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Tuesday, June 23, 2015

FJ Geddes - A Treasure Trove Of Eyewear In Sydney

Sometimes it doesn’t seem fair that the big corporates take over all the high street outlets and the real treasures are forced to be tucked away somewhere. The huge retail outlets offering so little but with so much bravado announce their presence long before you get close to the door but with the great finds you often find nothing more than a plaque. In 1926 the original FJ Geddes set up shop at 80 Elizabeth Street with the aim to provide Sydney’s Ophthalmologists with a reliable and accurate dispensing service for their patients. And they still do – it’s just that the world has changed substantially along with the relaxation of many laws that protected such stores. Nowadays their treasure trove of eyewear is located quietly on level 6 of Park House on Macquarie Street. I was introduced to them by one of the best dressed men in Sydney, a chap called Ryan Cigana. The only problem with Ryan is that he likes to dress like a grandpa when he’s only in his twenties. However, it is precisely this fascination with the old and the no longer celebrated that lead him to FJ Geddes to begin with. When I finally had a moment to spare I stopped past recently. It didn’t take long for me to understand what Ryan was talking about – it had a charm you can’t quite put your finger on. In the end, after an hour of rummaging through old Cazal frames from the 1980’s I asked Frank Geddes if he’d be interested in enlightening our readers on eyewear.

Elizabeth Street in Sydney, 1933

Can you tell us a little about spectacles and some of the considerations you might take into account when showing your customers through your range?

When seeing a customer for the first time we would initially take into account the prescription and the type of lens that is required. eg Higher prescriptions will not work in big or wrap around frames. Also multifocal lenses require a minimum depth of 30mm to be effective.  We would then ask what 'look' they are trying to achieve. Some prefer to have spectacles that blend into their facial features (rimless or semi rimless) or to truly make a statement (bold colours and shapes etc). Then the final thing we do is make sure the right nose bridge and temple length fit is achieved.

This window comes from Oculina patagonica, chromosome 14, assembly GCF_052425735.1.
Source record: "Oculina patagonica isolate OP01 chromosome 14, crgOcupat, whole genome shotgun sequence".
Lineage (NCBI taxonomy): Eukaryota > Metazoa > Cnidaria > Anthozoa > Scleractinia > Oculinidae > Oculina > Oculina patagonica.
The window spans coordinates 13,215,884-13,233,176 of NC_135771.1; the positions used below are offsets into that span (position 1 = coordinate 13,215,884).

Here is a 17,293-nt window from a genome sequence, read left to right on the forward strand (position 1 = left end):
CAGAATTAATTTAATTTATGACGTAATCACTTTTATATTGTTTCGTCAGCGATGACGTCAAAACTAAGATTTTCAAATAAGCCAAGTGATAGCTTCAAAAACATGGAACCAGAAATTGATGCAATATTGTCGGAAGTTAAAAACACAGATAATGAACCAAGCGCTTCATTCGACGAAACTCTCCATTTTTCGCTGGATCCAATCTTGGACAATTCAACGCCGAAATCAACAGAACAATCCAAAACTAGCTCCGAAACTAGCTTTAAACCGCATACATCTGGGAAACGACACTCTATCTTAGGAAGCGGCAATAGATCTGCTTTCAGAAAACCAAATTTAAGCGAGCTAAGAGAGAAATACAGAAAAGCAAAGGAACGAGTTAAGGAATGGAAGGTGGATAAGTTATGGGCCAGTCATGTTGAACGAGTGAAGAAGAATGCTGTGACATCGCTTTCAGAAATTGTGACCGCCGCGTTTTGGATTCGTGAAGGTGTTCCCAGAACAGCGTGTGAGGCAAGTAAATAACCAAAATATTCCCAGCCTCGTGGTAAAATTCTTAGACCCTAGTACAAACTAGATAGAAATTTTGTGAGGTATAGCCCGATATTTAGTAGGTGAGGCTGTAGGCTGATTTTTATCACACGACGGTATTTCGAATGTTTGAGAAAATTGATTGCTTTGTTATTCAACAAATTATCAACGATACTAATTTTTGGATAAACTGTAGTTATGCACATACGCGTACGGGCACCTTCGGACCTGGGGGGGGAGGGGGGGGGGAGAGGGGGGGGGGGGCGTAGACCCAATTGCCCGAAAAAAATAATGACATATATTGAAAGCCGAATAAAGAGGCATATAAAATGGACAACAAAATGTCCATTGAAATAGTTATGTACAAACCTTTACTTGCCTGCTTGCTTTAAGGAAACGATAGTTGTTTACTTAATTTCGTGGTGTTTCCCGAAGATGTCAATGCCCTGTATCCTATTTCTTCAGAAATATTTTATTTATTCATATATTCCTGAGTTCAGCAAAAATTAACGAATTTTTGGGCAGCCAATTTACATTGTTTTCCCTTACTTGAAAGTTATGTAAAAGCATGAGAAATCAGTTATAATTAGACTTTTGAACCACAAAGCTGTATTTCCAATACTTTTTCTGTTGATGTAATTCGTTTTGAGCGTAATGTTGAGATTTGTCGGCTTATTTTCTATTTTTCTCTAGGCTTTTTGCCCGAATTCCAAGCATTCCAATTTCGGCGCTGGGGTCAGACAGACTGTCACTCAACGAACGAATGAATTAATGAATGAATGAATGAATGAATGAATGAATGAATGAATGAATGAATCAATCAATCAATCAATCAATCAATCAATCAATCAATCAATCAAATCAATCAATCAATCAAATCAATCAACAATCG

Throughout the 20th Century a number of famous men and women created identities which were unmistakably attached to the kinds of frames they wore either as spectacles or else as sunglasses. Can you name some of your favourite icons of eye wear and tell us a little bit about the glasses they chose?

Firstly, I would pick Woody Allen. He always  wore the same Moscot heavy acetate (plastic) frames. Then Buddy Holly who was synonymous with the thick black rectangular frames style. Gregory Peck wore acetate 'panto' shape specs in 'To Kill a Mocking Bird' which left a lasting impression. You have the unique look of John Lennon's round Algha wire frames which he really trademarked. Jackie O was not often seen without her oversized Nina Ricci sunglasses. And who can forget the Ray Ban Wayfarers are now often referred to as 'Blues Brothers' sunglasses after they were Jake and Elroy's eyewear of choice. And if I have to think of cultural ant-heroes of eye wear of the 20th Century then two names crop up: Dame Edna and Elton John.

20th Century eyewear icons - The Blues Brothers in Ray Ban Wayfarers

Buddy Holly - rectangular frames - icon of 20th Century eyewear according to FJ Geddes

Since the WWII there has been a great deal of innovation in the field of plastics which I gather is the basic product behind acetate sunglasses. Can you tell our readers about some of the pivotal sunglasses that you think have defined those changes?

Cellulose Nitrate was used in the early 20th Century to manufacture frames and sunglasses. This material is highly flammable and was replaced with Cellulose Acetate. Lenses were tinted glass with little or no UV protection. Then Ray Ban then brought out the higher quality G15 glass lens and also a photochomic lens that adapted to available light. Later on Polaroid mass produced cheap polarised sunglasses using acetate and nickel silver for the frames and thin film type lenses. These lenses had a lot of distortion but protected the eyes from UV light.